is a social network that helps emerging bands or musicians find gigs to play. It’s a simple idea: let bands swap slots in their upcoming gigs so that in return for letting a competing act play, they get to do the same the other way. The result is that both bands get an extra opportunity to get their music heard.
That’s the theory anyway, although in this author’s experience – an ex-gigging musician – who lines up with who is more than often in the hands of shady promoters not the acts themselves. In fact, the whole gigging system is broken (and has been for as long as I can remember) and I’m not sure that SplitGigs does much to solve the problem. That said, giving bands better tools to organise themselves and take greater control of their destiny (and potential income) can’t be a bad thing.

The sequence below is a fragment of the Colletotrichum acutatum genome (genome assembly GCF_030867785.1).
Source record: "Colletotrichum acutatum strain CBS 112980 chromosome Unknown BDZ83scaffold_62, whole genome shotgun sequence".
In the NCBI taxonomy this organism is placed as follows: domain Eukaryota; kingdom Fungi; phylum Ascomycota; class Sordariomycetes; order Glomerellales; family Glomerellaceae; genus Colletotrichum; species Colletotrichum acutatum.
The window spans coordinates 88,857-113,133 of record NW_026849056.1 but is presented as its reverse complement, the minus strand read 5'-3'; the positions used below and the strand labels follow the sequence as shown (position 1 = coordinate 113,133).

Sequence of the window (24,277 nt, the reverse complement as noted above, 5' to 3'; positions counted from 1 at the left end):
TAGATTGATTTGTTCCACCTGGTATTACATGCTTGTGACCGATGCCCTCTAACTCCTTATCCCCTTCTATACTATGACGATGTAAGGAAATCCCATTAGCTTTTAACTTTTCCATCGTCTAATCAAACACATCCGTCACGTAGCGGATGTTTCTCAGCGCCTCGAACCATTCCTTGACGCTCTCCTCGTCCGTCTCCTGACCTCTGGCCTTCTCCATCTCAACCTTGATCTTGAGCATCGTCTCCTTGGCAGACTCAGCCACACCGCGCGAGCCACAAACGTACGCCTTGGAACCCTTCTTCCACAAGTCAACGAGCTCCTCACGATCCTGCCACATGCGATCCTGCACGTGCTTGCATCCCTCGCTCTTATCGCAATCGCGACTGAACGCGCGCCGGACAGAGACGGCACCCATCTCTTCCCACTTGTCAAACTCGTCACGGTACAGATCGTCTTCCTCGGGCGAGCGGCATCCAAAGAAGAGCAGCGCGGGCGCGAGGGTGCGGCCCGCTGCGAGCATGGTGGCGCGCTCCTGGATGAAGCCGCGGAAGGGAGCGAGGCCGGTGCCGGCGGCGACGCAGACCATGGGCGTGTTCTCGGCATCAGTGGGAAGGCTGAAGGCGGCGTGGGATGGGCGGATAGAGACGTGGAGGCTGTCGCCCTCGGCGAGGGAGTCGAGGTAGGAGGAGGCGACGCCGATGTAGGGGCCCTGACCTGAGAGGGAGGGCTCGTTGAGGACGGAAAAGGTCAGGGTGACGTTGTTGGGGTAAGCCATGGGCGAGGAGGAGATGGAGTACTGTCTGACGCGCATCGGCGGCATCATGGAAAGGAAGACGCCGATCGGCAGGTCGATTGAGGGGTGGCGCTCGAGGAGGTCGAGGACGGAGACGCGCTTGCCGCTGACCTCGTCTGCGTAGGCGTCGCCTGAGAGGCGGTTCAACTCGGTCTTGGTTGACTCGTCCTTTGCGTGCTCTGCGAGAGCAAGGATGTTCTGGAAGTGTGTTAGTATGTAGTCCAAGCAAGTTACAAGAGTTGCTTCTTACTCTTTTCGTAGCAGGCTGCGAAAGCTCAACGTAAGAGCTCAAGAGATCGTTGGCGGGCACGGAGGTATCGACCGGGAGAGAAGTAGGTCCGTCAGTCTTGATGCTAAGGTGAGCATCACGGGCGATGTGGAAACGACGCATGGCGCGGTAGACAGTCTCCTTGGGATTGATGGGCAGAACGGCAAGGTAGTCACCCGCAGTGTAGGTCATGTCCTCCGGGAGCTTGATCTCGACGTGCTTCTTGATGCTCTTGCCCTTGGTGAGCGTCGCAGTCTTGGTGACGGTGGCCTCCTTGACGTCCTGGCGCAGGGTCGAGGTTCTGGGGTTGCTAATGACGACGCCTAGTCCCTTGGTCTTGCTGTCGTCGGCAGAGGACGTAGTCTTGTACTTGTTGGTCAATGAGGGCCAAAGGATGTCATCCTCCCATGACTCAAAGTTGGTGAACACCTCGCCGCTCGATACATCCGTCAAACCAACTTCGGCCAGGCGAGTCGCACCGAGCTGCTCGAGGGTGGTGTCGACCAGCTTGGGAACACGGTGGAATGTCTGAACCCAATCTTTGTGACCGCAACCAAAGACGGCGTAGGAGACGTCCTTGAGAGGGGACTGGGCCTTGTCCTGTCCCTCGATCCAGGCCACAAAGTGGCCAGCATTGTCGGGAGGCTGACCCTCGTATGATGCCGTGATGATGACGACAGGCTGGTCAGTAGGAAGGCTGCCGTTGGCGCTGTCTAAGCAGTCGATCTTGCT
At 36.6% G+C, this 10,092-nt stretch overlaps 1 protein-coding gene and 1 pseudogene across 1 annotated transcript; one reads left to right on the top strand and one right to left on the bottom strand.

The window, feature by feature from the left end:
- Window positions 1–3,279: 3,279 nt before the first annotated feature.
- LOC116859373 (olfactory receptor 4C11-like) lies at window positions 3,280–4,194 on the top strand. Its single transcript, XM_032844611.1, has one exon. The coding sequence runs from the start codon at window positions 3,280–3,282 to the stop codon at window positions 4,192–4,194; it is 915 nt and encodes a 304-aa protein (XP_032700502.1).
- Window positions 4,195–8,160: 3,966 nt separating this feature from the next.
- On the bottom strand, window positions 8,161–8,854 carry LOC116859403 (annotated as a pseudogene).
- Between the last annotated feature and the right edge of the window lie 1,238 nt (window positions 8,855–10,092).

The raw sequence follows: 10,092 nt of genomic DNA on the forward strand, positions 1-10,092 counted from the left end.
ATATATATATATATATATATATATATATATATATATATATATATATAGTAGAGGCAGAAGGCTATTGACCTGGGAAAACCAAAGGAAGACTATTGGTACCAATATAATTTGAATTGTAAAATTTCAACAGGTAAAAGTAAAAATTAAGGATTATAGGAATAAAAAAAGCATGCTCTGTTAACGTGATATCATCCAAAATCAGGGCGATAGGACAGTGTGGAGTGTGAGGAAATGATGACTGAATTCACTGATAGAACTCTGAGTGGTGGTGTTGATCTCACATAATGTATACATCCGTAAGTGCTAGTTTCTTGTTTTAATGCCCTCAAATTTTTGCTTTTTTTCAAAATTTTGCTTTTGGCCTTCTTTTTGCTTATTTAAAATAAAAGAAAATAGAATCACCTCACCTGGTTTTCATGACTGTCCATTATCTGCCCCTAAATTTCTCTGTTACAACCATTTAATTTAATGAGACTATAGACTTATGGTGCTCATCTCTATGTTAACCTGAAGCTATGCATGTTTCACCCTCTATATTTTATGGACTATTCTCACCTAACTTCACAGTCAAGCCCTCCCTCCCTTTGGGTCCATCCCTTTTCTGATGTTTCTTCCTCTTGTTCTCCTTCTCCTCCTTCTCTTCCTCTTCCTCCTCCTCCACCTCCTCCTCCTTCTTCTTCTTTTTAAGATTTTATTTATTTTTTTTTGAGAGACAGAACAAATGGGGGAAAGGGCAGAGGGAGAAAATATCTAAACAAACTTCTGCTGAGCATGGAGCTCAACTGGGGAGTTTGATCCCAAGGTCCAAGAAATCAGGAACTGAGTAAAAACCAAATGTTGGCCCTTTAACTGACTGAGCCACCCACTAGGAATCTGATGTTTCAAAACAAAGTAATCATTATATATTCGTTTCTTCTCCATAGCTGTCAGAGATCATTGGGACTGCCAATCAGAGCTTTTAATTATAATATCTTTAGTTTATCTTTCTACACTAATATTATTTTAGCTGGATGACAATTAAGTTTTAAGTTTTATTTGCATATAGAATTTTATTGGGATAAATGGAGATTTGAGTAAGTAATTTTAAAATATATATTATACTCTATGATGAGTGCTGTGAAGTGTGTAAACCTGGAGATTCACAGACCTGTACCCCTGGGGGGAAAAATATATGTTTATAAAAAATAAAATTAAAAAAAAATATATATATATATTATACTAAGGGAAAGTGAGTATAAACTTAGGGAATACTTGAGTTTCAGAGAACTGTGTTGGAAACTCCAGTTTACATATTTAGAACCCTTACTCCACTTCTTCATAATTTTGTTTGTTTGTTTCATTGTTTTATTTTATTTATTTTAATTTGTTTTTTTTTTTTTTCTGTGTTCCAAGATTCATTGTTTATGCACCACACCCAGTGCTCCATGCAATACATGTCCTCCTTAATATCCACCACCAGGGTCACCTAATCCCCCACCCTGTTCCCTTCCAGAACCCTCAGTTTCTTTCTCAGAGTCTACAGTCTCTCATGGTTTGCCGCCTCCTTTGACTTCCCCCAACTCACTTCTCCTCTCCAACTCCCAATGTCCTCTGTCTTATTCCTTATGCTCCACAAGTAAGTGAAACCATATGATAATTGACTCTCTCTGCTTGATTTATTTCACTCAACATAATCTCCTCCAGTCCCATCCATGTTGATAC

The way SplitGigs works is straightforward: after registering, bands can search by location and see any ‘SplitGig’ opportunity in the desired area. Think of it as a bit like a classified ads site only organised around gigging opportunities. And since the Internet has no geographical boundaries, nor do the gigging opportunities themselves, so a band could potentially hook up with another band in a different country and/or organise whole tours. Unlike the pathetic role that many traditional promoters play at the low-end of the music industry, the bands themselves will presumably also ensure that the musical style of their act matches who ever comes on before or after them. That’s definitely a win.
Italy-based SplitGigs is angel-funded to the tune of $30k and is attached to the VC firm/Incubator .